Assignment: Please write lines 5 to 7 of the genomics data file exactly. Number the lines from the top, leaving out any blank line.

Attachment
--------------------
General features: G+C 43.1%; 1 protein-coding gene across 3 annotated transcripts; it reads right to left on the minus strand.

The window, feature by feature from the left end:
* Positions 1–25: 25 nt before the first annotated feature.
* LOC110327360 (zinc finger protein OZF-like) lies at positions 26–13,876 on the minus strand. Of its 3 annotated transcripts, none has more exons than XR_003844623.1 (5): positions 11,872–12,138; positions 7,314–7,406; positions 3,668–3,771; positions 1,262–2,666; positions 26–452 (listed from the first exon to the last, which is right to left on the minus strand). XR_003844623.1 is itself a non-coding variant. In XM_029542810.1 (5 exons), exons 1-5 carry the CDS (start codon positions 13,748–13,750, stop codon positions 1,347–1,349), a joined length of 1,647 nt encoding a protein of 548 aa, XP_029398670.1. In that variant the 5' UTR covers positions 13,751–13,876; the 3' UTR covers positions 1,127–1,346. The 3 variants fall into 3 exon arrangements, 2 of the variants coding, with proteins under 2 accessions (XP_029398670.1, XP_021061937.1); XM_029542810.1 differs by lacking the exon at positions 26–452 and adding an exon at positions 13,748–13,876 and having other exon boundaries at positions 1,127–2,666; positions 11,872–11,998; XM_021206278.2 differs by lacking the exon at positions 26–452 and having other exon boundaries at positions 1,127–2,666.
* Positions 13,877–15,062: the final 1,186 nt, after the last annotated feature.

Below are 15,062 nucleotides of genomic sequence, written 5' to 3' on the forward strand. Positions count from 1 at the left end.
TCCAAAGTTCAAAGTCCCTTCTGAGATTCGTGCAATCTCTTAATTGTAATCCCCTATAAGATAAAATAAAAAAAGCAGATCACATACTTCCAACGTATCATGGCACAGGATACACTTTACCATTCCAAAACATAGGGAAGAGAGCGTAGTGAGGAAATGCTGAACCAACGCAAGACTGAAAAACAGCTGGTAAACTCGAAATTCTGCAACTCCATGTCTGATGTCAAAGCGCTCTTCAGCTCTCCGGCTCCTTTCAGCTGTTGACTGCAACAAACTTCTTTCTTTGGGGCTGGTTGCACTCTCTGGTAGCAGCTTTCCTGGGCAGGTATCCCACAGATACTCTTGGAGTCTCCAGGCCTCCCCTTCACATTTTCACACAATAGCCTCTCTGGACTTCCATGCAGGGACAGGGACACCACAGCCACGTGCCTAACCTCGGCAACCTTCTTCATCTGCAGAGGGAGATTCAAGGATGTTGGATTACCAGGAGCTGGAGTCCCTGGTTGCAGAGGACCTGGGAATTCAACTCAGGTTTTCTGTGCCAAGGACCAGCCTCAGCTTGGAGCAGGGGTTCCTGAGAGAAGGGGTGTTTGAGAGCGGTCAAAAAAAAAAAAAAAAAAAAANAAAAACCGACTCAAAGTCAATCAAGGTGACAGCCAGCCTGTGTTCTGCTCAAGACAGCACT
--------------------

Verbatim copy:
* Positions 13,877–15,062: the final 1,186 nt, after the last annotated feature.

Below are 15,062 nucleotides of genomic sequence, written 5' to 3' on the forward strand. Positions count from 1 at the left end.
TCCAAAGTTCAAAGTCCCTTCTGAGATTCGTGCAATCTCTTAATTGTAATCCCCTATAAGATAAAATAAAAAAAGCAGATCACATACTTCCAACGTATCATGGCACAGGATACACTTTACCATTCCAAAACATAGGGAAGAGAGCGTAGTGAGGAAATGCTGAACCAACGCAAGACTGAAAAACAGCTGGTAAACTCGAAATTCTGCAACTCCATGTCTGATGTCAAAGCGCTCTTCAGCTCTCCGGCTCCTTTCAGCTGTTGACTGCAACAAACTTCTTTCTTTGGGGCTGGTTGCACTCTCTGGTAGCAGCTTTCCTGGGCAGGTATCCCACAGATACTCTTGGAGTCTCCAGGCCTCCCCTTCACATTTTCACACAATAGCCTCTCTGGACTTCCATGCAGGGACAGGGACACCACAGCCACGTGCCTAACCTCGGCAACCTTCTTCATCTGCAGAGGGAGATTCAAGGATGTTGGATTACCAGGAGCTGGAGTCCCTGGTTGCAGAGGACCTGGGAATTCAACTCAGGTTTTCTGTGCCAAGGACCAGCCTCAGCTTGGAGCAGGGGTTCCTGAGAGAAGGGGTGTTTGAGAGCGGTCAAAAAAAAAAAAAAAAAAAAANAAAAACCGACTCAAAGTCAATCAAGGTGACAGCCAGCCTGTGTTCTGCTCAAGACAGCACT